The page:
Can Apples Really be Grown in the Tropics?
It is a shock to many people that yes, apples can be grown in a tropical climate, and have been grown by the millions for decades.
This goes against the conventional wisdom that apples need between 800-1,000 hours below 7° C. (45° F.) in order to break dormancy and set fruit. But experience has shown that using tropic apple culture methods can fool the tree into thinking that it's chilling-hour needs- whatever they may be- have been satisfied and it will then blossom and fruit. You still must be choosy about which varieties to plant, and the tree will act much different than in a cold climate, but the end result is crisp, juicy, tasty apples.
It was then assumed that apples could be grown only in the highland tropic areas that receive quite a bit of cold weather, but not down in the lowlands with the heat and humidity.
However a three-year study¹ in Nigeria and Southwest Cameroon proved that this was wrong. In that study 18 localities in Nigeria and 8 in Southwest Cameroon comprising both cool highlands and hot tropic lowlands were selected and planted with the apple variety Anna and a pollinator. Several different cultural methods such as planting density and irrigation were employed at each location and an evaluation of the fruit pack-out was done at the completion.
Researchers were surprised to find that some of the warmer lowland areas produced well, and the limiting factor was not temperature, but excessive rainfall. Heavy rains during blossoming prevented pollinating insects from flying, knocked the flower petals and young fruitlets off the tree, and led to problems with foliar disease such as powdery mildew and scab. Better results were obtained with areas with less rainfall but with the potential for irrigation.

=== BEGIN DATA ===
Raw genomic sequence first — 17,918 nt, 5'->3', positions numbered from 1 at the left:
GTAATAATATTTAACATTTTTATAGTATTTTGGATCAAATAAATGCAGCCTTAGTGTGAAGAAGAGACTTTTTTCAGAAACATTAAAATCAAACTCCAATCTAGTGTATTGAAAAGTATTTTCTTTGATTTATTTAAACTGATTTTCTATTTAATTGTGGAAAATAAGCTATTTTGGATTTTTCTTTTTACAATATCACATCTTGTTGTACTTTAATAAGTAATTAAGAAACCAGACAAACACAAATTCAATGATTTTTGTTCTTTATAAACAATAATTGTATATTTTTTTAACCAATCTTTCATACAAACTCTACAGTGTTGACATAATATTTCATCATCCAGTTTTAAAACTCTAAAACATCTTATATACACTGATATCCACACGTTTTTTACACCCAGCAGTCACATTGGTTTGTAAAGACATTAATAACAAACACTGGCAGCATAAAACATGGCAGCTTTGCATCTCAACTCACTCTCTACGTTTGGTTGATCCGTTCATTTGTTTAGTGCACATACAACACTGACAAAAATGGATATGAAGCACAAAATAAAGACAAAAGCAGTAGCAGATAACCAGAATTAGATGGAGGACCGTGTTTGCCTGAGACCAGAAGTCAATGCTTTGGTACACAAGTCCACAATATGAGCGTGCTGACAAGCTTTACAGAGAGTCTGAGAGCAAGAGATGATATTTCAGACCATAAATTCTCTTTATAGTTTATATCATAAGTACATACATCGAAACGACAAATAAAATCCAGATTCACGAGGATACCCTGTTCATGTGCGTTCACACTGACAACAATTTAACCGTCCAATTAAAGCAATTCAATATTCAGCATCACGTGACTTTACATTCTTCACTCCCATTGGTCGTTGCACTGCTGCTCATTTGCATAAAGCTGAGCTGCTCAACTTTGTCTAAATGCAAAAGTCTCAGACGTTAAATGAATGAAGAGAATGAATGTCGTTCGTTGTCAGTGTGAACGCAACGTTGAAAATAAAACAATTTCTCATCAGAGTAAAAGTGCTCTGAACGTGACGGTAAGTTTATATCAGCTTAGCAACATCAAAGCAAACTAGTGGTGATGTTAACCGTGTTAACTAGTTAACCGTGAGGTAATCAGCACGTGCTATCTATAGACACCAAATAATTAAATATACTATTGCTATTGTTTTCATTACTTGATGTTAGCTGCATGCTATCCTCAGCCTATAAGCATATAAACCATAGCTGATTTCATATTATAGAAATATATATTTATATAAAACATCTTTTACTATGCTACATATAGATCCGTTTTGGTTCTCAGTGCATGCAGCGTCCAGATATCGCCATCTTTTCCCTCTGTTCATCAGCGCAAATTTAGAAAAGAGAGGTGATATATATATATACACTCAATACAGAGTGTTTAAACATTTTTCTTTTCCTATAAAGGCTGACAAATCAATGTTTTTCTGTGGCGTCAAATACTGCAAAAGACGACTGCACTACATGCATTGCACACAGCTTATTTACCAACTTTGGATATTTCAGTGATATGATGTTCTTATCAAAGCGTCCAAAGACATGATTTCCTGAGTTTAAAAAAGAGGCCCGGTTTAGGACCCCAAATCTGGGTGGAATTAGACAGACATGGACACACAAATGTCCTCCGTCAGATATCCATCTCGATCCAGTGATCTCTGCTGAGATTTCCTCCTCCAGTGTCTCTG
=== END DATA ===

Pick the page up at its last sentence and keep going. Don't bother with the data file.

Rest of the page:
So when people ask if apples can be grown in their area, I suggest to plant a test plot of 10-20 varieties to see how they perform. Soil and rainfall conditions can vary widely in a small area, and so all the variables cannot be fully known until you stick some trees in the ground and see what happens. Do not believe anybody who tells you it cannot be done unless they have actually tried it (I used to believe them for years, and they were wrong, very wrong).
However do realize that any time you are planting a new crop in an area it should be considered entirely speculative, and you should be prepared to absorb a 100% loss. Often this happens several times until the right methodology is found that fits your unique set of challenges and growing conditions.
There is always some pest, disease, or soil deficiency to deal with; even growers in cold climates suffer losses and very often have years when they have a poor or no harvest. The cold winter may kill the trees to the ground, starving mice and rabbits chew the bark off the trunk under the snow, the blossoms freeze in late spring frosts, caterpillars eat all the leaves, deer eat the apples, hornets eat the apples and strip the bark off. As these cold-climate growers watch their trees fall over from an ice storm that coats every twig with 2 cm of ice, they may longingly look at your tropic apple orchard and proclaim you to be the wiser grower and sell their orchard to come farm in Africa!
So come and explore the world of tropic apple growing. You can learn much more through our book and monthly seminars on tropic apple culture.
¹ Apple Production in Strictly Tropical Zones: First Observations in Nigeria, Alum & Magherini, 2001
|Photo Credits: Dorsett Golden trees, Donald Jere, Kitwe, Zambia; Apple samples at the Ba' Kelalan Apple Fiesta, Ba 'Kelalan, Sarawak, Malaysia|
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